City Cast

Get To Know DC’s ‘State’ Species

Kaela Cote-Stemmermann
Kaela Cote-Stemmermann
Posted on September 6
An American Beauty Rose in bloom.

An American Beauty Rose in bloom. (CurtisC Photoography/Getty Images)

Despite D.C.’s lack of statehood, we still lay claim to several “state” species, some of which make more sense than others.

State Flower: The American Beauty Rose

D.C.’s oldest state symbol, the rose was adopted in 1925. It was very popular at the time but is no longer grown commercially as it is weaker than newer breeds. It is famous for its fragrant crimson blooms.

State Fruit: Cherry

This one’s a puzzle. Cherries aren’t prolific in D.C. and the cherry blossom trees along the Tidal Basin don’t produce edible fruit, so what’s the deal? The Official Fruit Act claims cherries are symbolically associated with our namesake George Washington, but seems weak to me.

State Crustacean: Hay's Spring Amphipod

This small, blind crustacean is an endangered species that ONLY exists in certain areas of Rock Creek Park. It is hard to spot because it’s clear, shy, and makes its home in the groundwater and wet leaves by the creek bed. She’s my favorite.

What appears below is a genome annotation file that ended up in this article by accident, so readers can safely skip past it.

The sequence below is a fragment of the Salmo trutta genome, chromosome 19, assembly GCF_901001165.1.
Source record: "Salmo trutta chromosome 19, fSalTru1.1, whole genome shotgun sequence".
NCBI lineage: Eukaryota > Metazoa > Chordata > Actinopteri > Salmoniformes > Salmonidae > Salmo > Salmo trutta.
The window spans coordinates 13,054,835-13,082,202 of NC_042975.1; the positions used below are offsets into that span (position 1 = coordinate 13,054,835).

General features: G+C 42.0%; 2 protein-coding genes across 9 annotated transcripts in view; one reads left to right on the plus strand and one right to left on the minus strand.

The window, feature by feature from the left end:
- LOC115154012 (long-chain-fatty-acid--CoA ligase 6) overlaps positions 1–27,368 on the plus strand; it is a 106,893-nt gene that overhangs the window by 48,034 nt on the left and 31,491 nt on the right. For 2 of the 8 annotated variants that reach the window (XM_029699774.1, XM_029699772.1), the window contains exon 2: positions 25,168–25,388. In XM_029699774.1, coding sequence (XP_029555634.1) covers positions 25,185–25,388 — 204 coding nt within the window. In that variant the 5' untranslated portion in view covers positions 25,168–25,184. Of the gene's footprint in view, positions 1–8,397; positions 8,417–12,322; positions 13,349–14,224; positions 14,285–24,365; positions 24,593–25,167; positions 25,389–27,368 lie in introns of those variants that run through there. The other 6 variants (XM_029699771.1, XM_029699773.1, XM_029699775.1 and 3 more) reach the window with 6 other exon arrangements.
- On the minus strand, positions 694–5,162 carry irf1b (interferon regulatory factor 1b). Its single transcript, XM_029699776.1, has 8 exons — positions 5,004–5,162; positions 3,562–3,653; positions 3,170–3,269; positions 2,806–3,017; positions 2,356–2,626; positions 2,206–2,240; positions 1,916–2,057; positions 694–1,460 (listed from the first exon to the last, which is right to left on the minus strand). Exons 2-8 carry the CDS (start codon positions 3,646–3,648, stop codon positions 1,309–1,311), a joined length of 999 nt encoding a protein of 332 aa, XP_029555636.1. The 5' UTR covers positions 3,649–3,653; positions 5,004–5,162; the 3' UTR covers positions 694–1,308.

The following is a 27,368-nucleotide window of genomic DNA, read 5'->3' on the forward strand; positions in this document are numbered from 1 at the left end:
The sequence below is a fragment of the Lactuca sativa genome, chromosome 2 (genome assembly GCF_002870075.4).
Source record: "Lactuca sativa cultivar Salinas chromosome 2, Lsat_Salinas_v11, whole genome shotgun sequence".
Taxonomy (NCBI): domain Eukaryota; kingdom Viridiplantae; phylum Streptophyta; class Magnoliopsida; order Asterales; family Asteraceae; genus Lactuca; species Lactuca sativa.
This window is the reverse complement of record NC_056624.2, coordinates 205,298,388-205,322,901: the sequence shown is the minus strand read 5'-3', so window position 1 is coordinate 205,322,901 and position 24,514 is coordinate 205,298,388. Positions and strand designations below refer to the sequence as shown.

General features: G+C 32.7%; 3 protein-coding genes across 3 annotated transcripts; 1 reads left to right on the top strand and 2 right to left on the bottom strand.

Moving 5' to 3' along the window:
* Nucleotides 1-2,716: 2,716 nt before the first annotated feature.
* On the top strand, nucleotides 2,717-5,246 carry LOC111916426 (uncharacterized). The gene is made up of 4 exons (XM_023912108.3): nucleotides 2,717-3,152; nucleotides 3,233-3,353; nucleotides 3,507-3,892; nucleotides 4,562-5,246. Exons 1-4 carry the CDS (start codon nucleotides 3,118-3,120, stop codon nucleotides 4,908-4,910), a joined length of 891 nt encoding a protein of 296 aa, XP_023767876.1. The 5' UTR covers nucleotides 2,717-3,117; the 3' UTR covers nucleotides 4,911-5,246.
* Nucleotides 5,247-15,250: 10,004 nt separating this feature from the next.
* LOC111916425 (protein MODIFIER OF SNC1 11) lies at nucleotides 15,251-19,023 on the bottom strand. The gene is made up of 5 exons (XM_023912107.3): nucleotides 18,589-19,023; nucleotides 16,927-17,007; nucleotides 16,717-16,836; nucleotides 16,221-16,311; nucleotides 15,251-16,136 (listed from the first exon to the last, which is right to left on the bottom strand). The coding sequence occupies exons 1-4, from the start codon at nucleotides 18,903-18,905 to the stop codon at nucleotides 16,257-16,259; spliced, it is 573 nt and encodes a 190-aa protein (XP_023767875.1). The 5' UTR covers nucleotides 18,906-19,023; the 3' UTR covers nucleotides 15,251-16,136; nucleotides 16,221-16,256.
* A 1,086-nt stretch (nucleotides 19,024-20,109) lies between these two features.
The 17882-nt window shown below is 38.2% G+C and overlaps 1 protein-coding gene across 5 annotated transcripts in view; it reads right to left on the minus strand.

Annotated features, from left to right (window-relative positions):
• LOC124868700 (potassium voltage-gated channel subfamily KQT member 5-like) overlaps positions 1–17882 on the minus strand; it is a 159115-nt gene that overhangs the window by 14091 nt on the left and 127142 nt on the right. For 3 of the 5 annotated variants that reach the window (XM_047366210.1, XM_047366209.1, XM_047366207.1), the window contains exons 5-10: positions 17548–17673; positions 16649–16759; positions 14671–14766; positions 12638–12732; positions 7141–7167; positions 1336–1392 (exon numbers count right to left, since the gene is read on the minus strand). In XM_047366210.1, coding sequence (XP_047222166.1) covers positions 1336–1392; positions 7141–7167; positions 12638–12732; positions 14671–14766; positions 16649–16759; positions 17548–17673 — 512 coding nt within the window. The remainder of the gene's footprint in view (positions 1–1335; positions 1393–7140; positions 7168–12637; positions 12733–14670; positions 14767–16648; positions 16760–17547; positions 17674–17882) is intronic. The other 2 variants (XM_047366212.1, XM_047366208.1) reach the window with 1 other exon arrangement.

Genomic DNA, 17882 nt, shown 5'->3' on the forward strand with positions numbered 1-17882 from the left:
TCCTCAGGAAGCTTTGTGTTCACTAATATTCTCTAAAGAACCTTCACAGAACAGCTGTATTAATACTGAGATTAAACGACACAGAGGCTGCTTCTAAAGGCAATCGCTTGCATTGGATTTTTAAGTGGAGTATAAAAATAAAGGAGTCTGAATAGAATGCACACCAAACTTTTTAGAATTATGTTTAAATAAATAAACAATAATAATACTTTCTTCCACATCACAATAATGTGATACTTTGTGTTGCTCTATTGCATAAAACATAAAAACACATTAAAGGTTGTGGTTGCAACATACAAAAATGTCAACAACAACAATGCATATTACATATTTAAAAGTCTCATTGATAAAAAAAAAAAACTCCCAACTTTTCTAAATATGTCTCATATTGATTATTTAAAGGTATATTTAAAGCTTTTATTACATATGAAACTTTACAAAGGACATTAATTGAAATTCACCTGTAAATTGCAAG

Scarlet Oak tree in Rock Creek Park.

Scarlet Oak tree in Rock Creek Park. (Katja Schulz/Wikimedia Commons)

State Tree: Scarlet Oak

Shockingly not the cherry tree. This oak species is best known for its bright red autumn colors. It can be found all around D.C., including at the White House, the Capitol, along New Hampshire Avenue NW, and Rock Creek Park.

State Bird: Wood Thrush

Despite only spending five months a year in the D.C. region, this small bird makes its presence known through its distinct flute-like call. It can be found in any wooded area of the city.

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